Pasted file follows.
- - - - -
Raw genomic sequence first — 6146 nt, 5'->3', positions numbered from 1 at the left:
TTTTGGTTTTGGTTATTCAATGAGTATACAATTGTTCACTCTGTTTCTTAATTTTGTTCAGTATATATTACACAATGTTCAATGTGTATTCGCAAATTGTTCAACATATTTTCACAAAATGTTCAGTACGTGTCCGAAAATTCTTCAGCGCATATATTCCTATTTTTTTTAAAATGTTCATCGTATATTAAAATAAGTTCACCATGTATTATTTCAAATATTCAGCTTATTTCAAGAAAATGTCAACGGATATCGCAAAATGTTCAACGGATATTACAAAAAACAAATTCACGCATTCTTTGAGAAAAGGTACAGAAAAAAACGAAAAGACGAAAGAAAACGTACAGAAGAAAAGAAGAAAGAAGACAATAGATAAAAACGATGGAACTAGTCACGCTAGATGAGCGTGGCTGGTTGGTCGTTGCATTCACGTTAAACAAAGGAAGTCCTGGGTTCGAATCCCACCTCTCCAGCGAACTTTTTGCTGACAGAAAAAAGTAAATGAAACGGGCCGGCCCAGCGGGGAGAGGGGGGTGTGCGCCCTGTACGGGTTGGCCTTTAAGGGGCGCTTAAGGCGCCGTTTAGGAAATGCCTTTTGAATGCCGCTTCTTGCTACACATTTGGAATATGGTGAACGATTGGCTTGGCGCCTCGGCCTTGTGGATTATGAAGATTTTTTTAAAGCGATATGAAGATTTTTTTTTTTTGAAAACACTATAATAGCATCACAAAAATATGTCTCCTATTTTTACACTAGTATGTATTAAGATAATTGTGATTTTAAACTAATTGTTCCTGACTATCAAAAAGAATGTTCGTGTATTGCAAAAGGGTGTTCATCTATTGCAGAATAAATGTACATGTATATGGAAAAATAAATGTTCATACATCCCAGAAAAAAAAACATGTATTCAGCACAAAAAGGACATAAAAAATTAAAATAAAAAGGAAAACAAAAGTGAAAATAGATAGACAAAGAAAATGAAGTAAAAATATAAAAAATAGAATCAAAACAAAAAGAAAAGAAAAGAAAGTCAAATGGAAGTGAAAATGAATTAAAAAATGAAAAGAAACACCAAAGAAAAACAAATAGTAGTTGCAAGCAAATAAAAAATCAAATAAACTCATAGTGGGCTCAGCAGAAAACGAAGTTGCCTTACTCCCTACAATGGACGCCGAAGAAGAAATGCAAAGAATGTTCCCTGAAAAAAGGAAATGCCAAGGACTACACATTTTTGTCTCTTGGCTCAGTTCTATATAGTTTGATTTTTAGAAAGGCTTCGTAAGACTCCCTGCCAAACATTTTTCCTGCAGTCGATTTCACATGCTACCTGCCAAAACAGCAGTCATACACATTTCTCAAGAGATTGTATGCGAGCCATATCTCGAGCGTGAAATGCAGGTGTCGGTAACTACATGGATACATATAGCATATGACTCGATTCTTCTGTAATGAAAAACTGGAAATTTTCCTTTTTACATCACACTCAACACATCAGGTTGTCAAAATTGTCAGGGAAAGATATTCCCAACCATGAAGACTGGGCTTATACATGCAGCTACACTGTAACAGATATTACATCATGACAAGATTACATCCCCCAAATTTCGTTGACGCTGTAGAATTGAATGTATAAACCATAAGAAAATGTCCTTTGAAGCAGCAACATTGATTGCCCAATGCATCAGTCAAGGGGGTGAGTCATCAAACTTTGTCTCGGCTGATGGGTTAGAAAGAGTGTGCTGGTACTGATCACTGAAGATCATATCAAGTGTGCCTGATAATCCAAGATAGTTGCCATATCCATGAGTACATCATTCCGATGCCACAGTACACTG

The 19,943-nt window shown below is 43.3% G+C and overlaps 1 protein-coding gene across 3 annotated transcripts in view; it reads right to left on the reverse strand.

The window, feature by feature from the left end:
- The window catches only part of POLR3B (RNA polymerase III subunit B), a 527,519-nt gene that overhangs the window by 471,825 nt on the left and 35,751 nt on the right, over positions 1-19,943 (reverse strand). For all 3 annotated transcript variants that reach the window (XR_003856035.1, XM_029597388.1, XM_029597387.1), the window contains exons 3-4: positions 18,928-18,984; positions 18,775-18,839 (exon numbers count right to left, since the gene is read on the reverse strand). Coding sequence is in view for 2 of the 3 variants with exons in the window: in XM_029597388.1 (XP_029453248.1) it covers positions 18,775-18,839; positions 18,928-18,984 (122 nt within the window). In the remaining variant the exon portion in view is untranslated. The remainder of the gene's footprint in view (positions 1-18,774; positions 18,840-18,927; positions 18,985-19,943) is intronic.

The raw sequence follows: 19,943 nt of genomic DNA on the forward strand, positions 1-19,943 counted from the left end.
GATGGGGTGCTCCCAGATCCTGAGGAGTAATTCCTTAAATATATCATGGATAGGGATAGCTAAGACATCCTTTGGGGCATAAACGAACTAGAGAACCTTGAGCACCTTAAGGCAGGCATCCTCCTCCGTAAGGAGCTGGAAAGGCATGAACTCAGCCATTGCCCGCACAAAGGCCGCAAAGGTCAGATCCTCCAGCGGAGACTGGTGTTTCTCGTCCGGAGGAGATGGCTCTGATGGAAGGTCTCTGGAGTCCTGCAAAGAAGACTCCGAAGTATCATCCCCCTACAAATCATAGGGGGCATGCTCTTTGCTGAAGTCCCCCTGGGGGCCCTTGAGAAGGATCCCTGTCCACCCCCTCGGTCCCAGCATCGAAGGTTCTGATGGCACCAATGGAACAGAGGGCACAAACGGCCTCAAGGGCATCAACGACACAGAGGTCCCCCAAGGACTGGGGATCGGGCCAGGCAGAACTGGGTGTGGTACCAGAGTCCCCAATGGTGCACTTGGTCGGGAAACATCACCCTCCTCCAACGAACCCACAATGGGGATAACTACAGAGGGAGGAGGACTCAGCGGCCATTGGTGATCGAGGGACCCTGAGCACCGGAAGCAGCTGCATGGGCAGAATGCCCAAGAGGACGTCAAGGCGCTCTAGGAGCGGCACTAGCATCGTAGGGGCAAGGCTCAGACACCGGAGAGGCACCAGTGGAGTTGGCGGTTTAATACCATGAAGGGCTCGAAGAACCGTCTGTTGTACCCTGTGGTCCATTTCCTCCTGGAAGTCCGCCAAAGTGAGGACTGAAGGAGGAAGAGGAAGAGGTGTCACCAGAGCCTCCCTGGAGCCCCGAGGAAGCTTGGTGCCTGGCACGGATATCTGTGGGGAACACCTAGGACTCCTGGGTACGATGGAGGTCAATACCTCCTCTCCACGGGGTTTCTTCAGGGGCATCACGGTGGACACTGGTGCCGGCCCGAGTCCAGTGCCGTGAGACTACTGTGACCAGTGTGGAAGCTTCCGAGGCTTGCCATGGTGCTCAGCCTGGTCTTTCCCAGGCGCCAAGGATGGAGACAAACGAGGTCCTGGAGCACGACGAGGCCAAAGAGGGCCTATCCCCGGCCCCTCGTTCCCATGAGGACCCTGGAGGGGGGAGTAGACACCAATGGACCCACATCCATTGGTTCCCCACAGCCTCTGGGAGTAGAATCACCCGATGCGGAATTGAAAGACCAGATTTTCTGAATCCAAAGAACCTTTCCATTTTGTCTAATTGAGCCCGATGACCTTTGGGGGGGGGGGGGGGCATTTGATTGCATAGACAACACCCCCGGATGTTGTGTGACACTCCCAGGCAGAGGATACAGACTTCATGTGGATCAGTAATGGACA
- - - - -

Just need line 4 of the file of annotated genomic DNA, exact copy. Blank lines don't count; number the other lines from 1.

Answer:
The window, feature by feature from the left end: